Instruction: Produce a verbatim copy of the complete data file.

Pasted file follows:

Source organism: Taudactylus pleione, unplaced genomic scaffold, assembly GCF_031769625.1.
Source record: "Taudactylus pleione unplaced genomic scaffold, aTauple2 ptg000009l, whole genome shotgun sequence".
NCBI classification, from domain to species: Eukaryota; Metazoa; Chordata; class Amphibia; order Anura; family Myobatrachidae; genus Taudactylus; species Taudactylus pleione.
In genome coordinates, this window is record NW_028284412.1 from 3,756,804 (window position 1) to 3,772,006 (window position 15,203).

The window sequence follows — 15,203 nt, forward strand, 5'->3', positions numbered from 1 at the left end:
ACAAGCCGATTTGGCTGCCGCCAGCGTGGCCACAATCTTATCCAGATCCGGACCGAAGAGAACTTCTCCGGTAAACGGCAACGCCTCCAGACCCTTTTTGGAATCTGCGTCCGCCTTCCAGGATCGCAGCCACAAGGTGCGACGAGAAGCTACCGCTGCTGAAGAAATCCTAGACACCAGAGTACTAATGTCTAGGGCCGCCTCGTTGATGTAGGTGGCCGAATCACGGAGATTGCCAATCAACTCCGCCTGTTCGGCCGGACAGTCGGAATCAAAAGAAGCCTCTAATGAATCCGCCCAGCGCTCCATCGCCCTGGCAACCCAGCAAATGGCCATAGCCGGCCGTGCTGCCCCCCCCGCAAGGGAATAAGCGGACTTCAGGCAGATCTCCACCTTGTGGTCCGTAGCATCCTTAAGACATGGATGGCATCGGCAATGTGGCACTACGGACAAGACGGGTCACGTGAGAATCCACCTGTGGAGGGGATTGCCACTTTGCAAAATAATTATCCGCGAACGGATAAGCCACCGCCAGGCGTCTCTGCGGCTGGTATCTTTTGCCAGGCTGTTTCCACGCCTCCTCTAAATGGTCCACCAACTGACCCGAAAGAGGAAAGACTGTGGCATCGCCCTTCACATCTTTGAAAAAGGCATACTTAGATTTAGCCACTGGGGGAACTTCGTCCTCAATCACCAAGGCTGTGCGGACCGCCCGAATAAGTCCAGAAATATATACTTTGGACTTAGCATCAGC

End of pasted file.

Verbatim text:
Source organism: Taudactylus pleione, unplaced genomic scaffold, assembly GCF_031769625.1.
Source record: "Taudactylus pleione unplaced genomic scaffold, aTauple2 ptg000009l, whole genome shotgun sequence".
NCBI classification, from domain to species: Eukaryota; Metazoa; Chordata; class Amphibia; order Anura; family Myobatrachidae; genus Taudactylus; species Taudactylus pleione.
In genome coordinates, this window is record NW_028284412.1 from 3,756,804 (window position 1) to 3,772,006 (window position 15,203).

The window sequence follows — 15,203 nt, forward strand, 5'->3', positions numbered from 1 at the left end:
ACAAGCCGATTTGGCTGCCGCCAGCGTGGCCACAATCTTATCCAGATCCGGACCGAAGAGAACTTCTCCGGTAAACGGCAACGCCTCCAGACCCTTTTTGGAATCTGCGTCCGCCTTCCAGGATCGCAGCCACAAGGTGCGACGAGAAGCTACCGCTGCTGAAGAAATCCTAGACACCAGAGTACTAATGTCTAGGGCCGCCTCGTTGATGTAGGTGGCCGAATCACGGAGATTGCCAATCAACTCCGCCTGTTCGGCCGGACAGTCGGAATCAAAAGAAGCCTCTAATGAATCCGCCCAGCGCTCCATCGCCCTGGCAACCCAGCAAATGGCCATAGCCGGCCGTGCTGCCCCCCCCGCAAGGGAATAAGCGGACTTCAGGCAGATCTCCACCTTGTGGTCCGTAGCATCCTTAAGACATGGATGGCATCGGCAATGTGGCACTACGGACAAGACGGGTCACGTGAGAATCCACCTGTGGAGGGGATTGCCACTTTGCAAAATAATTATCCGCGAACGGATAAGCCACCGCCAGGCGTCTCTGCGGCTGGTATCTTTTGCCAGGCTGTTTCCACGCCTCCTCTAAATGGTCCACCAACTGACCCGAAAGAGGAAAGACTGTGGCATCGCCCTTCACATCTTTGAAAAAGGCATACTTAGATTTAGCCACTGGGGGAACTTCGTCCTCAATCACCAAGGCTGTGCGGACCGCCCGAATAAGTCCAGAAATATATACTTTGGACTTAGCATCAGC